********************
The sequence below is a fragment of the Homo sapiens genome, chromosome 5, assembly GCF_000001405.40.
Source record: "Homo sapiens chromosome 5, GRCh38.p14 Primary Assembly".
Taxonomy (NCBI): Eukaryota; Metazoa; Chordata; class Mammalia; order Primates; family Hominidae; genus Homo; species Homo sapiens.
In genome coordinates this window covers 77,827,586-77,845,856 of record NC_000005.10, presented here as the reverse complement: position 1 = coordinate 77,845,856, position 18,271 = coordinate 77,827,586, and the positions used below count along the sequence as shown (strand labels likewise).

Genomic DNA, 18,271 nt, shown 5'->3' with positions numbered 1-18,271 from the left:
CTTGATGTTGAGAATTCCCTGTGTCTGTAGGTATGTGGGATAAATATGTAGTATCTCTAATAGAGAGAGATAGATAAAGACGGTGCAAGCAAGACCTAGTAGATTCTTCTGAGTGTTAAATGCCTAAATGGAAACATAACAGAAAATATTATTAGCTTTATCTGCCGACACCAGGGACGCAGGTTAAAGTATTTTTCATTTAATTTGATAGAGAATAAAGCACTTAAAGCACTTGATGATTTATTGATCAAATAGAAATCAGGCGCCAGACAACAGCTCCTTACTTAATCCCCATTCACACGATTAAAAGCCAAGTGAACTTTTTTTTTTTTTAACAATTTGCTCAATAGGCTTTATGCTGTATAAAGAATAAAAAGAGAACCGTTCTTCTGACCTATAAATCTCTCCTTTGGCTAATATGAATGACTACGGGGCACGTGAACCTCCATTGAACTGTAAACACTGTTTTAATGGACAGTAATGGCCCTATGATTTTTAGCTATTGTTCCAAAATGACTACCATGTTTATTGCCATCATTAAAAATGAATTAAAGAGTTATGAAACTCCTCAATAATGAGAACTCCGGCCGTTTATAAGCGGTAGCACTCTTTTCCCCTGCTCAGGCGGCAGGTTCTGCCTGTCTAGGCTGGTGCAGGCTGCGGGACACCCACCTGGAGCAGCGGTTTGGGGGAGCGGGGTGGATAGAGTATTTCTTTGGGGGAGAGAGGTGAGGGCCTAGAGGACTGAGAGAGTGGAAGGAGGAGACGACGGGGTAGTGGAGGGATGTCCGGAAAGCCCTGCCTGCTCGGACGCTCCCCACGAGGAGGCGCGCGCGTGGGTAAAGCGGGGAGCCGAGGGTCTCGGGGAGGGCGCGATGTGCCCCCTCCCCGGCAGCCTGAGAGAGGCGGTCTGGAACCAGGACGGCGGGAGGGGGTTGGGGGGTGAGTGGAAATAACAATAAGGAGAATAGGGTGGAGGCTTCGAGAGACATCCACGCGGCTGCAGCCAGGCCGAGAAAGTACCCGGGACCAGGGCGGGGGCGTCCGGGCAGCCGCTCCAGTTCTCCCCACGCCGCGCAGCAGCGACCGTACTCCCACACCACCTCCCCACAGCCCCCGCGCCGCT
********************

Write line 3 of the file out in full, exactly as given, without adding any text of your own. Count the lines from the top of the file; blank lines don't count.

Taxonomy (NCBI): Eukaryota; Metazoa; Chordata; class Mammalia; order Primates; family Hominidae; genus Homo; species Homo sapiens.